With the new Congress, many former members and staffers are now legal to lobby. But the law's so full of loopholes that it hasn't stopped many from entering the influence game before their "cooling off" period expires.Continue reading
What Jon Kyl won’t be lobbying on
Jon Kyl, the number two Senate Republican leader before retiring in January, has quickly become an advisor to influence powerhouse Covington & Burlington, a firm that has spent nearly $100 million lobbying in the nation's capital, Sunlight's Influence Explorer shows. Kyl will be joining a bipartisan stable of heavy hitters that includes Stuart Eizenstat, a top official in the Carter and Clinton administrations, and Senate parliamentary wizard Marty Gold.
Technically, the powerful Arizonan will of course not be "lobbying." U.S. statute (relevant section here) prohibits former senators from lobbying their ex-colleagues for two years.
As Sunlight has documented ...Continue reading
Wednesday: Sunlight Live to check in on super committee
When the Joint Select Committee on Deficit Reduction, or super committee, emerges from the shadows on Wednesday morning to hold its first public hearing in a month, the Sunlight Live team will be there to shine a light on who’s influencing the panel.
As the 12 members inch closer to proposing at least $1.2 trillion in federal cuts or new revenue sources before the end of November, little has come out about their ideas even as reports have surfaced about daily or twice-daily “unofficial” meetings.
More than 200 groups or people — with health care lobbyists leading the way ...
Who’s watching the Super Committee?
A big audience turned out yesterday for the second meeting of the Joint Select Committee on Deficit Reduction, or the "super committee," as its 12 members asked questions of the first witness, CBO director Doug Elmendorf. The meeting was open to the public and there was live video on the committee's new website.
While all the other cameras were focused on the committee members and witness, we turned ours 180 degrees to check out the crowd — and we want your help to identify the people keeping a close eye on this committee. Check out the photos below and the ...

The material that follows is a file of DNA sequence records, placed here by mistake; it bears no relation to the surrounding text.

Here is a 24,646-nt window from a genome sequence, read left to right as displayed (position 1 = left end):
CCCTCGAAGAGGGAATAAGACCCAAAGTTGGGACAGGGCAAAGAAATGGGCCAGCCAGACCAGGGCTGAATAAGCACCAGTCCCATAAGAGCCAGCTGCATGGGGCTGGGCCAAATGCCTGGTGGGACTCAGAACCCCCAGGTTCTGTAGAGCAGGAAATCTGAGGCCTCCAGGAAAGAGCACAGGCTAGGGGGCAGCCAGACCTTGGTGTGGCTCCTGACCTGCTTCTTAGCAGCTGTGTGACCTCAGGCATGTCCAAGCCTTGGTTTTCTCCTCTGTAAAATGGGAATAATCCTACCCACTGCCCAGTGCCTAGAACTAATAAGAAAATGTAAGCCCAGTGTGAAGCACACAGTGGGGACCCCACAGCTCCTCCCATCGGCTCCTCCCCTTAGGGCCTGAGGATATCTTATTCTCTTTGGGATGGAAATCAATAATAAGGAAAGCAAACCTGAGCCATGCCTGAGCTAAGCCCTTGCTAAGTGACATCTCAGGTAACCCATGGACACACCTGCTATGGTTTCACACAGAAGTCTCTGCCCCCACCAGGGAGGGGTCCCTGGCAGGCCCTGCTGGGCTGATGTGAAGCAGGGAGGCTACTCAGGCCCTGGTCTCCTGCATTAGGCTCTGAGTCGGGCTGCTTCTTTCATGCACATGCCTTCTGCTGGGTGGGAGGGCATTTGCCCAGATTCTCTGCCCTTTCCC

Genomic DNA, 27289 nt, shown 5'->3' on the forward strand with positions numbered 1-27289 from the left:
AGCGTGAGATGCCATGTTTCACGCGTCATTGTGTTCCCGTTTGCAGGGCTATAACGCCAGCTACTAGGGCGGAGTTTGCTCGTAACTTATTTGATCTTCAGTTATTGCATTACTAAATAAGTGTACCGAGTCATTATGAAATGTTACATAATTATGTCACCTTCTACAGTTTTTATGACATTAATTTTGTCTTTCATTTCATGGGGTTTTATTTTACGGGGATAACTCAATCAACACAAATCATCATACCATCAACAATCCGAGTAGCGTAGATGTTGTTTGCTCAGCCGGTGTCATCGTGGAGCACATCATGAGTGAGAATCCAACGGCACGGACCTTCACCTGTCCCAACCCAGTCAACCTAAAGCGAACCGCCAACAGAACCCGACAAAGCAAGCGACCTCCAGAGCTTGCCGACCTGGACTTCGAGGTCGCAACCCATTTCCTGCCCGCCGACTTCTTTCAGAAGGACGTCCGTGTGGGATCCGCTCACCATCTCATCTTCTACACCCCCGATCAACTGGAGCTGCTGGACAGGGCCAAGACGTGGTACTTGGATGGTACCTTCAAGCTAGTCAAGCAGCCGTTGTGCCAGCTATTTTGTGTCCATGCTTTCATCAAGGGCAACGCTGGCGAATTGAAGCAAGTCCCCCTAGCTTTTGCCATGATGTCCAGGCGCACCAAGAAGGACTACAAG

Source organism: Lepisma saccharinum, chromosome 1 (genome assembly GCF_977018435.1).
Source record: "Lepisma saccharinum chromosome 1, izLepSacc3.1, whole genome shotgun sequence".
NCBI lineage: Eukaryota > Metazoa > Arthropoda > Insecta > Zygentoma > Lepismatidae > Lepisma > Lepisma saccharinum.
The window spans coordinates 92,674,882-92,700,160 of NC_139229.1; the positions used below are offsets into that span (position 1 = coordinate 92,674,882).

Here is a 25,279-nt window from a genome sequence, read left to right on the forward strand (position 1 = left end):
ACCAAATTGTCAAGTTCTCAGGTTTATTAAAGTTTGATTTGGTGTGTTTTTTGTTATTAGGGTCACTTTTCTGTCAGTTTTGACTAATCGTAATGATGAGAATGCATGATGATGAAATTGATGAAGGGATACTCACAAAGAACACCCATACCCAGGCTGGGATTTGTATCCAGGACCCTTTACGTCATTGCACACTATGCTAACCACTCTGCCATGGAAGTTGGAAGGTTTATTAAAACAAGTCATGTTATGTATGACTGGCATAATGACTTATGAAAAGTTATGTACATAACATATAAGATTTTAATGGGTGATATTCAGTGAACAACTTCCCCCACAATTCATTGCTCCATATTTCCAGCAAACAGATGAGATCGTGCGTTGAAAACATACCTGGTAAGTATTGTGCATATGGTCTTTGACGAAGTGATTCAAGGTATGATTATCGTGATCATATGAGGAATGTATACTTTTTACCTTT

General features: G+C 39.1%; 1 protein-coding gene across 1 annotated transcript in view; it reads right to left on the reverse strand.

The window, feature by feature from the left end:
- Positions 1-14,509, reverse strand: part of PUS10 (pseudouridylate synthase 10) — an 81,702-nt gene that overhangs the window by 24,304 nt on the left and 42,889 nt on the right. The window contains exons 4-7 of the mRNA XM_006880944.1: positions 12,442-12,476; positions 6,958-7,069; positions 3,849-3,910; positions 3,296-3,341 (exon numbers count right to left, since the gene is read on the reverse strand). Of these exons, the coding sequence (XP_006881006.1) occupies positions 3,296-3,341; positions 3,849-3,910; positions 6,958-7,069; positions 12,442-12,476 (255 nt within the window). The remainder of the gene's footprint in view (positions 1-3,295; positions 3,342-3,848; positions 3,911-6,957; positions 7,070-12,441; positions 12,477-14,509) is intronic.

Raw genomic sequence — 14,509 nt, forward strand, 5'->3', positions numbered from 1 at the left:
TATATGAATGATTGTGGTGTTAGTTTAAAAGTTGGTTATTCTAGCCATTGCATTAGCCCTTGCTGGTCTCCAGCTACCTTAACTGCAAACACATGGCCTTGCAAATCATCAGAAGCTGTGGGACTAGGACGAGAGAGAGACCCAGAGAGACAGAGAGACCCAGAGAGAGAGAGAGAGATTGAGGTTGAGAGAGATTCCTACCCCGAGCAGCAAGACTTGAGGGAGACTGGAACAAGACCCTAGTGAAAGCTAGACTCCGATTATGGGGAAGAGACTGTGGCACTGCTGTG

Sen. Jon Kyl, R-Ariz., recently got into a bit of trouble when he falsely stated on the floor of the... View ArticleContinue reading
Retirements In Senate Could Affect Revolving Door Lobbyists
Four longtime senators recently announced their retirements from the Senate effective at the end of 2012. This independent living in... View ArticleContinue reading
Insanely Useful Look at Sen. Jon Kyl
Sen. Trent Lott's reform induced decision to forgo further representation for the people of Mississippi is creating a hole in the Senate Republican leadership team as Lott is the Minority Whip. Lott's resignation has already caused Republican Conference Chair Jon Kyl to announce his ambitions to be the next Minority Whip and Sen. Lamar Alexander, who lost by one vote to Lott for the position, is also expected to toss his plaid shirt into the race. Seeing as how we have a whole host of resources, many of them Insanely Useful, it seems appropriate to see what these resources have to say about these characters. Let's start with a cursory look at Sen. Jon Kyl.Continue reading
Sen. Jon Kyl: Afraid of Open Government
Sometimes senators admit that they are holding a particular piece of legislation. In this case, Sen. Jon Kyl (R-AZ) admitted that he is the one blocking passage of the OPEN Government Act, a FOIA improving bill cosponsored by Sens. Pat Leahy (D-VT) and John Cornyn (R-TX). Kyl states that the bill would require the Justice Department to release sensitive data related to law enforcement and that the "uncharacteristically strong" opposition to the bill from Justice is reason enough to block the bill. According to the AP, the Justice Department is concerned about "a section that would eliminate exemptions allowing the government to deny access to privileged or law-enforcement sensitive information." Sen. Leahy assailed the hold that Kyl is using to block the bill, "This is a good government bill that Democrats and Republicans alike can and should work together to enact. It should be passed without further delay." The same goes for the Senate Campaign Disparity Act (S. 223). If Kyl can fess up to holding an open government bill then Mitch McConnell can cough up the names of the anonymous senators blocking S. 223 from passing.Continue reading
Updated to reflect Kyl's denial.
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Jon Kyl - (202) 224-4521 Judd Gregg - (202) 224-3324
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Sen. Jon Kyl (R-AZ) and Sen. Judd Gregg (R-NH) refuses to tell his constituents if they are anonymously blocking the non-controversial electronic filing bill, S.223. Why won't Judd Gregg come clean and either admit or deny? The only assumption to be made is that Gregg is blocking the bill. It's a shame that Kyl and Gregg have to hide in his office behind staff assistants who know little of what is going on. Come out in the open and answer the question: are you blocking S.223?